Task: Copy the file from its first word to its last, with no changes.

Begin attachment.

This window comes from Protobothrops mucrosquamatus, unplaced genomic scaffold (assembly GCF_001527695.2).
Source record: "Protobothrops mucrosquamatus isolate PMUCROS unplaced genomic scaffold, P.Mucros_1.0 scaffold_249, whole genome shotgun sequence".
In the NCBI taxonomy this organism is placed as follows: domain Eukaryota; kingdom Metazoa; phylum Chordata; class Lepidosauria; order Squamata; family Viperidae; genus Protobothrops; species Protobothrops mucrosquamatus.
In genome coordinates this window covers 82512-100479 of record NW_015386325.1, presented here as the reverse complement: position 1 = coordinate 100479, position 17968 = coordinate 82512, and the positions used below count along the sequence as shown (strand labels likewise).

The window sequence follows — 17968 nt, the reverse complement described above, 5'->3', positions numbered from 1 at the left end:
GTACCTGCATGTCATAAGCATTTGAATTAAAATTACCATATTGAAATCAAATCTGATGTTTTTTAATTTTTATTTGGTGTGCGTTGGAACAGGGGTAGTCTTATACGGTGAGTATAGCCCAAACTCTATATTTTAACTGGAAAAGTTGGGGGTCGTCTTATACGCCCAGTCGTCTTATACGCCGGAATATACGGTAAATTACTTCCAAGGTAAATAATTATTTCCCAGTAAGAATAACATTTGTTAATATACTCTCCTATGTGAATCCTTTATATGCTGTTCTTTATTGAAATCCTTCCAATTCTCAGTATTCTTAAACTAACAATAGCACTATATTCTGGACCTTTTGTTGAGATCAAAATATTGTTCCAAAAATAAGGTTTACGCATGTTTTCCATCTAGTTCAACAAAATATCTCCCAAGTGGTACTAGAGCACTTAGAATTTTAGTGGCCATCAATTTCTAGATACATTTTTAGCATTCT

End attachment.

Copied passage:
This window comes from Protobothrops mucrosquamatus, unplaced genomic scaffold (assembly GCF_001527695.2).
Source record: "Protobothrops mucrosquamatus isolate PMUCROS unplaced genomic scaffold, P.Mucros_1.0 scaffold_249, whole genome shotgun sequence".
In the NCBI taxonomy this organism is placed as follows: domain Eukaryota; kingdom Metazoa; phylum Chordata; class Lepidosauria; order Squamata; family Viperidae; genus Protobothrops; species Protobothrops mucrosquamatus.
In genome coordinates this window covers 82512-100479 of record NW_015386325.1, presented here as the reverse complement: position 1 = coordinate 100479, position 17968 = coordinate 82512, and the positions used below count along the sequence as shown (strand labels likewise).

The window sequence follows — 17968 nt, the reverse complement described above, 5'->3', positions numbered from 1 at the left end:
GTACCTGCATGTCATAAGCATTTGAATTAAAATTACCATATTGAAATCAAATCTGATGTTTTTTAATTTTTATTTGGTGTGCGTTGGAACAGGGGTAGTCTTATACGGTGAGTATAGCCCAAACTCTATATTTTAACTGGAAAAGTTGGGGGTCGTCTTATACGCCCAGTCGTCTTATACGCCGGAATATACGGTAAATTACTTCCAAGGTAAATAATTATTTCCCAGTAAGAATAACATTTGTTAATATACTCTCCTATGTGAATCCTTTATATGCTGTTCTTTATTGAAATCCTTCCAATTCTCAGTATTCTTAAACTAACAATAGCACTATATTCTGGACCTTTTGTTGAGATCAAAATATTGTTCCAAAAATAAGGTTTACGCATGTTTTCCATCTAGTTCAACAAAATATCTCCCAAGTGGTACTAGAGCACTTAGAATTTTAGTGGCCATCAATTTCTAGATACATTTTTAGCATTCT